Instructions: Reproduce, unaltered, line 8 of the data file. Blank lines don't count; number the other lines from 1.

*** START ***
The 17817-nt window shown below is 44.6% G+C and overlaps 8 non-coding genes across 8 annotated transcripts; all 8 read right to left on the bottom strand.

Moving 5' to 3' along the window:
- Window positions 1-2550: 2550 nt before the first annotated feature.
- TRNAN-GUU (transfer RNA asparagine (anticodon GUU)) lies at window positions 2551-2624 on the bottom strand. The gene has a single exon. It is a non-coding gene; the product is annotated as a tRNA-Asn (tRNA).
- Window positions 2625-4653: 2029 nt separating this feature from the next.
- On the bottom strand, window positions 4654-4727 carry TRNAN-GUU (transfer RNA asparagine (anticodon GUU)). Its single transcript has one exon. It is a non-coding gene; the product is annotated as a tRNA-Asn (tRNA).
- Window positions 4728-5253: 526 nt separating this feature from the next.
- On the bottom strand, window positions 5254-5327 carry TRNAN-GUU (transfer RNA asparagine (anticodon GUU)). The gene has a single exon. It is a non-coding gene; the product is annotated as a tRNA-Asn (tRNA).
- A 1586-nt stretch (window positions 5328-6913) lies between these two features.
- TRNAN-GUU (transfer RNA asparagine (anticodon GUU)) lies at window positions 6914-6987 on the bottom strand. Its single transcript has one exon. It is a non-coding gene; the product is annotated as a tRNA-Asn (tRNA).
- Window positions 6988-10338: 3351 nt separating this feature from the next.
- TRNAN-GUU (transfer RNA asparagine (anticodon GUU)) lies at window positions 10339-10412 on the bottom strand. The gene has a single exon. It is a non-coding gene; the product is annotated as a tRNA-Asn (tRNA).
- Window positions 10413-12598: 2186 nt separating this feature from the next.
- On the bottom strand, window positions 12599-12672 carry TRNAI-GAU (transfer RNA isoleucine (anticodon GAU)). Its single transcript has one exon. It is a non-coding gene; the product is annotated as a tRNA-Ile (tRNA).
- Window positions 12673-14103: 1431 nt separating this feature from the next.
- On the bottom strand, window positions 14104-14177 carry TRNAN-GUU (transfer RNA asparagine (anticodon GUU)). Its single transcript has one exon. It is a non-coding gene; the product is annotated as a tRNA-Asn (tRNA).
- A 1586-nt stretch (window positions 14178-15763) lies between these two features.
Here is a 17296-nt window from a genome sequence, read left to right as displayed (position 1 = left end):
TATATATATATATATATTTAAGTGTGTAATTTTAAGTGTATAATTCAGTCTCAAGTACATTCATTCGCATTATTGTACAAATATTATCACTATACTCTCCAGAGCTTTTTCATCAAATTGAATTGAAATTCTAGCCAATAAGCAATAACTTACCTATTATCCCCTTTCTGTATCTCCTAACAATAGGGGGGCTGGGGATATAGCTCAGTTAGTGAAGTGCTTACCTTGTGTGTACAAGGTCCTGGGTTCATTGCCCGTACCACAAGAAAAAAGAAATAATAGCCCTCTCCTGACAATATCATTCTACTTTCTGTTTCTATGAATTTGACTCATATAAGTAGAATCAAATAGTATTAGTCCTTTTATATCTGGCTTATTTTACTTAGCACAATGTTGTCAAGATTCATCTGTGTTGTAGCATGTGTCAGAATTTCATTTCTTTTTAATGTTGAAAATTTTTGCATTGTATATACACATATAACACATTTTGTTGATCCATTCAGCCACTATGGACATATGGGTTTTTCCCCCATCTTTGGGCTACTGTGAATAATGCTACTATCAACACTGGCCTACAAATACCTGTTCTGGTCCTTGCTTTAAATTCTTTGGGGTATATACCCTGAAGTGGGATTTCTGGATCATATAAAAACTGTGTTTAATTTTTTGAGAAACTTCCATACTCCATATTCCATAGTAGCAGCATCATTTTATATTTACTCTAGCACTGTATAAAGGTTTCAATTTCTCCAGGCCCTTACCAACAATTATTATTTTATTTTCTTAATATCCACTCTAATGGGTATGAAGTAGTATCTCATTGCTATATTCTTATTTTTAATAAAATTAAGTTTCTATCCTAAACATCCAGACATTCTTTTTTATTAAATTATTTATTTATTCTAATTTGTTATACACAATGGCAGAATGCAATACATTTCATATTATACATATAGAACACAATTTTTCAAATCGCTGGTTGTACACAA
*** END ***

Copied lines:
- On the bottom strand, window positions 5254-5327 carry TRNAN-GUU (transfer RNA asparagine (anticodon GUU)). The gene has a single exon. It is a non-coding gene; the product is annotated as a tRNA-Asn (tRNA).